Surrounding municipalities[edit]


Fujisawa in 1933

The area around present-day Fujisawa City has been inhabited for thousands of years. Archaeologists have found stone tools and shell middens from the Japanese Paleolithic period, ceramic shards from the Jomon period, and graves from the Kofun period at numerous locations. The area is mentioned in the Nara period Nihon Shoki chronicles. By the Heian period, central Sagami Province was divided into shoen controlled by the Muroaoka, Oe, and other local warlords. During the Kamakura period, Fujisawa was the setting for a number of battles to overthrown the Kamakura shogunate as mentioned in the late 14th century Taiheiki. During the Muromachi period, Fujisawa developed around Yugyo-ji, a Buddhist temple, which was established in 1325.

With the Edo period, Fujisawa prospered as Fujisawa-shuku, a post station on the Tōkaidō highway connecting Edo with Kyoto. Shogun Tokugawa Ieyasu built a palace in Fujisawa as a rest stop between Edo and Sunpu.

Following the Meiji Restoration, the area was divided into villages in Kōza District and Kamakura District within Kanagawa Prefecture. The Kōza District office was located in Fujisawa from 1878. The area developed rapidly after the opening of Fujisawa Station of Tōkaidō Main Line in 1887.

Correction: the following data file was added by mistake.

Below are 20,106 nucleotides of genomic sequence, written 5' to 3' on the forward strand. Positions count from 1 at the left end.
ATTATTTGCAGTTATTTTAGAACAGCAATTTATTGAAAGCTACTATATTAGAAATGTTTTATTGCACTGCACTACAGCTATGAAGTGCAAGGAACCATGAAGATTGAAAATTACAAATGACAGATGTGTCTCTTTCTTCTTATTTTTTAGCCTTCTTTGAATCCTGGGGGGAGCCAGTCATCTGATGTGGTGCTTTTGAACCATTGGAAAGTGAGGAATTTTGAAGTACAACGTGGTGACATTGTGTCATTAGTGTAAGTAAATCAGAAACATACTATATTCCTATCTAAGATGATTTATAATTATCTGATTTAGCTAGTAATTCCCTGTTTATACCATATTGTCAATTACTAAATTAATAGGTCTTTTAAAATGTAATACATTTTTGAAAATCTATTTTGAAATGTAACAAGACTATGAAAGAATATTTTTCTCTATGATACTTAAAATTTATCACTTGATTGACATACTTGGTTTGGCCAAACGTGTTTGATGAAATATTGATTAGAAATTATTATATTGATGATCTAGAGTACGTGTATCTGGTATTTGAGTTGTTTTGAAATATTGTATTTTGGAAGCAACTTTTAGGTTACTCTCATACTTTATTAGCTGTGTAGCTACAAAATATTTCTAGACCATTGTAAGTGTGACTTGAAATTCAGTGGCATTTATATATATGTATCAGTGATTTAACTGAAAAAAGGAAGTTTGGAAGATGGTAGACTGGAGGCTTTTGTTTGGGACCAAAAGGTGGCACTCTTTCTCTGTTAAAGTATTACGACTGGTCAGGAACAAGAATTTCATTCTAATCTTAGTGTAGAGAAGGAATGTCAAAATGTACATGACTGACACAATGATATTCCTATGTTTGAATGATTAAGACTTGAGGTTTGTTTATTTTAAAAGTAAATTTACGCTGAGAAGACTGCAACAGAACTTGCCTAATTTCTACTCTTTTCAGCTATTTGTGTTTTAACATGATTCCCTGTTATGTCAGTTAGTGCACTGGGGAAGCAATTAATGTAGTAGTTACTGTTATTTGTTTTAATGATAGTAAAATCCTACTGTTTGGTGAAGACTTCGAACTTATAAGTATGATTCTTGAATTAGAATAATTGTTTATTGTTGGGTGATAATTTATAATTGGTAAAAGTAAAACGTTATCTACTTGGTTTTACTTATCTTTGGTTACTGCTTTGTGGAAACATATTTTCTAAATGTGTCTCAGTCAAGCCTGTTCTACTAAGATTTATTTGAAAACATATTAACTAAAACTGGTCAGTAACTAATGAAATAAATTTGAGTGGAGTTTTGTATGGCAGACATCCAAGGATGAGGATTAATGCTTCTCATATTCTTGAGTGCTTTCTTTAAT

During the cadastral reform of April 1, 1889, Fujisawa-Ōsaka Town (in Kōza District) and Fujisawa-Ōtomi Town (in Kamakura District) were created through the merger of local hamlets. Emperor Meiji visited Fujisawa in 1891 to watch military maneuvers. The IJA 49th Infantry Regiment under the IJA 1st Division was stationed in Fujisawa from 1907. During the same year, Fujisawa-Ōsaka Town absorbed Fujisawa-Ōtomi Town and expanded further in 1908 by annexing the neighboring villages of Kugenuma and Meiji (both from Kamakura District), renaming itself Fujisawa Town.